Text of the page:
More Trivia from Victor/Victoria
Really a triumph for writer/director Blake Edwards. Anyone who enjoys the Pink Panther films will probably enjoy this film. It is one of the better romantic comedies of the 80's - just different than most because it comes at romance through a different lense than what is typical.
The acting performances are first rate and worth seeing. This picture came out only a year after 'Arthur', and shares some things in common with it. They're both romantic comedies that share wonderfully written screenplays, and each finds the core of it's comedy in something that should be serious (In 'Arthur', it's drinking; in V/V, it's homosexuality).
Although it is only rated PG, the subject matter is mature and some of the dialogue will go over a lot of children's heads (I hope so).
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Victor/Victoria is one of the most funny, sophisticated and utterly charming romantic comedies to come out of the 80's.
It stands today as one of the truly original gender bending farces ever made.
Written and directed by Blake Edwards (of the Pink Panther series fame), it tells the story of down and out singer Victoria (Julie Andrews) in depression era Paris. She is befriended by the equally unlucky Toddy (Robert Preston), a gay nightclub entertainer.
Together, they "create" a new persona for Victoria: Count Victor Grezhinski, a gay female impersonator.
Managing to pass herself off as a man, Victoria becomes the "toast of Paris" and attracts the attention of macho Chicago gangster King Marchand (James Garner), who finds himself attracted to Victor. But are his instincts that are telling him that Victor's really a woman correct?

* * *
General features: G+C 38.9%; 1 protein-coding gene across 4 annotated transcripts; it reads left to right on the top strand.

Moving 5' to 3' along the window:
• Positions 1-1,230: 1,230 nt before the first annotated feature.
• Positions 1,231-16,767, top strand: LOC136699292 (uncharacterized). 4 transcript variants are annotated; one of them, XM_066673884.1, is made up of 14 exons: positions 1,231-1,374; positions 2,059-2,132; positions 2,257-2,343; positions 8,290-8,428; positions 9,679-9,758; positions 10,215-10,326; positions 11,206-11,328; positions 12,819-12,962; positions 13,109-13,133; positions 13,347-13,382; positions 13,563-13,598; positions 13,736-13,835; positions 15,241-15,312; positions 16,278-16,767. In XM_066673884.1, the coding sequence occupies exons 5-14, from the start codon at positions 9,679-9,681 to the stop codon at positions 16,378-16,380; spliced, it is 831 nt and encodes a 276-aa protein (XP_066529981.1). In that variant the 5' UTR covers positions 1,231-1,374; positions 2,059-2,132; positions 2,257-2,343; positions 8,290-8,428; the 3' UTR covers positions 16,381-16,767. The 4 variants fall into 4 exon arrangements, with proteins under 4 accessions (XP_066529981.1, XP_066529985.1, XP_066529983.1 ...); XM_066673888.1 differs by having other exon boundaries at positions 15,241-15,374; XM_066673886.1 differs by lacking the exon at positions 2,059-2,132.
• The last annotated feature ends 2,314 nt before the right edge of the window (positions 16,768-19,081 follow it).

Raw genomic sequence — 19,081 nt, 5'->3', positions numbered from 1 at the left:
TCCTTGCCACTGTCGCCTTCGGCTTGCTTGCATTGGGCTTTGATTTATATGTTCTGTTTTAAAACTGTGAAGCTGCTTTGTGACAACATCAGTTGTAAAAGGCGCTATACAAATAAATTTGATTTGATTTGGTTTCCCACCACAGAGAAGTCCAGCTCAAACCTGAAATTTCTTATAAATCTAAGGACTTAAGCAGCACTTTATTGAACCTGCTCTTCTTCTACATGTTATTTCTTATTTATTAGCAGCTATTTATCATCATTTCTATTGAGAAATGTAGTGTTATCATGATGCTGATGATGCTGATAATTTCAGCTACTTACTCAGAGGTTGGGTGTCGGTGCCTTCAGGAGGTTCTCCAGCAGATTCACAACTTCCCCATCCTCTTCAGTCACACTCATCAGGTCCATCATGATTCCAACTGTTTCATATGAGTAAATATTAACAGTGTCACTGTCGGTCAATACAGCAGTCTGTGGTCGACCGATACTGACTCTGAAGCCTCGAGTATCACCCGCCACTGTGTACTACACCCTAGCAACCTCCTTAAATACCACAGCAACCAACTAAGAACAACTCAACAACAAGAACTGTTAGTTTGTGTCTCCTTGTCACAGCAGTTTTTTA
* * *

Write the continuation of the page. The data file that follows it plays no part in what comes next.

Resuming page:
What ensues is a hilarious set of clever, pseudo- slapstick scenes, the hallmark of Edwards directing style, building up to the impending moment when Count Grezhinski will be proved a phony - or is he?
The story is engaging, the music enchanting, but the best thing about this movie is the quick and clever dialogue and how the cast delivers it.
Julie Andrews stretches herself in this film and handles all aspects of her 'dual' role well, playing dashing Victor and thoughtful Victoria interchangeably and with ease.
James Garner, always a treat in a comedy, puts in a great performance as well. But the real standouts in this picture are Robert Preston and Lesley Ann Warren.
Preston, probably best known for his starring role in "The Music Man" both on Broadway and on film, is purposely cast against type in this film. 80's fans may know him best as "Centauri" in the Classic "Last Starfighter". Possessing big, square shoulders, a large and rustic looking face and a deep, reasonate voice, he is difficult to picture as a cabaret "Queen". Precisely the affect that Edwards was after! He plays Toddy so well and is so believable as Victoria's mentor and buddy, that you forget that it's Robert Preston.
Lesley Ann Warren plays Norma Cassady, King Marchand's soon-to-be-dumped squeeze. Her performance is so inspired as this cheeky, jealous, over-the-top bottle-blonde, that you are left holding your sides from laughter.
In addition to the comedy and romance, the audience is treated to some really fine songs and music, written by the late Henry Mancini and lyricist Leslie Bricusse. The stage sets are colorful, detailed and honed to the 30's era. The dance numbers are nicely choreographed.
Inside the 'gaiety' of this irreverent, funny film is a lot of subtle commentary on gender roles, discrimination, and what constitutes sexual attraction.
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